At some time in their lives; about one-third of women experience hair loss (alopecia), and amongst postmenopausal women, as many as two-thirds experience hair thinning or bald spots. In this post, we’ll take a look at the science behind this phenomenon, and inform women what they might expect in the way of menopausal hair loss. We’ll also share some potential treatments —some ways to minimize the effects of menopausal hair loss.
Hormones, Hair Loss and Menopause
Menopause is caused by the suspension of estrogen production by the ovaries, the average age of menopause is about fifty. This decrease in the levels of circulating estrogen essentially affects the entire body. Besides the influence of estrogen on reproduction and sexual behavior, estrogen impacts other parts of the body, including blood vessels, heart, bone, breasts, uterus, urinary system, brain, and more specifically various components of the skin, and hair growth.
Women’s hair growth is regulated by hormones, and physiologically, in the months or years leading up to menopause changes start to occur. When the level of estrogen in the blood drops, some women see an increase in aging skin, pigmentation, decreased hair growth and sebum production. As time goes on, postmenopausal women encounter further dermatologic problems including atrophy, dryness, pruritus, loss of resilience and pliability, easily traumatized skin, dry hair, and alopecia.
The hair loss pattern in women usually resembles a blanket thinning of hair mainly in the central and forehead part. You might notice hair coming out in the shower, and hair brushes soon fill up. Some women will encounter further severe hair loss, with thinning of the crown, the sides, or added general hair thinning all over the head. Also common? The volume and condition of the hair appear to get worse.
More postmenopausal women are also showing signs pointing towards male pattern hair loss due to low estrogen levels. So, it’s not just that female hormones decrease during menopause, it’s also that androgens—that is, male hormones—can increase. Increased androgens simply make hair follicles fail. Rather than maintaining a normal, healthy pattern of growth and rest, hair follicles undergo miniaturization and ultimately hair follicles are permanently lost. Some skin and hair diseases during the menopause period might also be tied to the excess production of androgens by adrenal gland or ovaries and/or tissue. Miniaturization of hair follicles increases leading to more loss of hair density.
Not Just a Matter of Hormones
Even though we just discussed how estrogen appears to be a primary culprit in postmenopausal hair loss, other circumstances may be compounding the problem. Age itself is a factor, and even with the myriad of cosmetic options available, how hair responds to the aging process is not always something we can control. Underlying genetics (think male and female family hair loss) can cause thinning and loss of hair. There may also be other lifestyle and physiologic issues influencing hair growth. Nutritional factors, like crash dieting, may come into play. There could be abnormal thyroid functioning as well as added stress or anxiety. Some medications have an influence too.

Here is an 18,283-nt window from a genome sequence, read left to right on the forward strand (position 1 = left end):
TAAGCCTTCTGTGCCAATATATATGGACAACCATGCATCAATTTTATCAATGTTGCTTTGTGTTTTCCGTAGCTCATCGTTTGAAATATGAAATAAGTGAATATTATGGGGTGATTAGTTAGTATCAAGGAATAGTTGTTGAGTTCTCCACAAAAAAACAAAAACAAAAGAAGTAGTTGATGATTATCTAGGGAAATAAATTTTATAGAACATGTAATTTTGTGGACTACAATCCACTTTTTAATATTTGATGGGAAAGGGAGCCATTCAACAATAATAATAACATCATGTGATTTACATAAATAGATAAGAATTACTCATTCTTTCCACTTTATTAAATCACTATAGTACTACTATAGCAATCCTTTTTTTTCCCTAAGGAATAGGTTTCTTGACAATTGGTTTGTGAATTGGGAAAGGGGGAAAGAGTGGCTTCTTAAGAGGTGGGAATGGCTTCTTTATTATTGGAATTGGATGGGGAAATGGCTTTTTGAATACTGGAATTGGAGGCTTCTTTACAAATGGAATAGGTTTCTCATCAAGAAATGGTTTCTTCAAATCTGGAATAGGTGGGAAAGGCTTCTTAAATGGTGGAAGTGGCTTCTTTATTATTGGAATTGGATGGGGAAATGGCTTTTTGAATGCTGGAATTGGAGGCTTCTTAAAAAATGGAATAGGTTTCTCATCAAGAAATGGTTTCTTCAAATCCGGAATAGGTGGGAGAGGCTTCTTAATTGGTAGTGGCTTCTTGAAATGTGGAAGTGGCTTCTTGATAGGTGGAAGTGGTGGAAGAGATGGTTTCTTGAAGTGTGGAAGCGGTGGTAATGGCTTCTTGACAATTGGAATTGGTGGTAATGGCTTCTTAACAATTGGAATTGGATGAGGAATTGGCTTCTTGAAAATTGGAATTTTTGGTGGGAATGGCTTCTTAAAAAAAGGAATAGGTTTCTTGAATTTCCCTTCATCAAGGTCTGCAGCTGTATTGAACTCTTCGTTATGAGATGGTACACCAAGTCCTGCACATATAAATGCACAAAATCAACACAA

Can menopausal hair loss be prevented?
In short, the answer is no.
We know that keeping postmenopausal women on estrogen is not a good option because of increasing risks of heart disease, stroke, blood clots and breast cancer. So, what can be done? Rule #1: Don’t wait.
Once a hair follicle is gone, it is gone. We cannot bring it back with any medical therapy presently available. There must be viable hair follicles that have not already miniaturized past the point of “no return” to be responsive to medical treatments.
What Menopausal Hair Loss Treatment Looks Like
From scientific studies, we know that there is synergy in doing more than one treatment at the same time. At HT&RC we incorporate one such strategy, Triple Therapy for women’s hair loss.
- Low Level Laser Therapy
- Formula 82M, a pharmacy compounded solution of minoxidil
- Help Hair vitamins specifically formulated for hair growth.
Finasteride is well tolerated and has been shown to be beneficial in postmenopausal women. (It is contraindicated in premenopausal women.)
A hair transplant may also be an option for women who either do not respond adequately to medical treatment or do not wish to continue medical treatment.
CNC Hair System
If the amount of hair loss is already advanced such that medical and surgical treatments may not provide a good solution, at HT&RC we offer the CNC hair system by Cesare Ragazzi. This system is kept in place with an adhesive and allows the patient to live an active lifestyle including swimming and active sports without the fear of the system shifting or coming off.
Psychological Effects of Menopausal Hair Loss
The psychological effects of permanent female hair loss can be devastating, for many women, hair is something controllable; you cut it, style it and choose how to wear it. It is an expression of yourself, your personality and your image. If you lose a lot of hair, you may feel less feminine, less in control and it can affect self-esteem, so we emphasize again to seek help early.
The best way to start treatment is to contact HT&RC for a one-on-one consultation.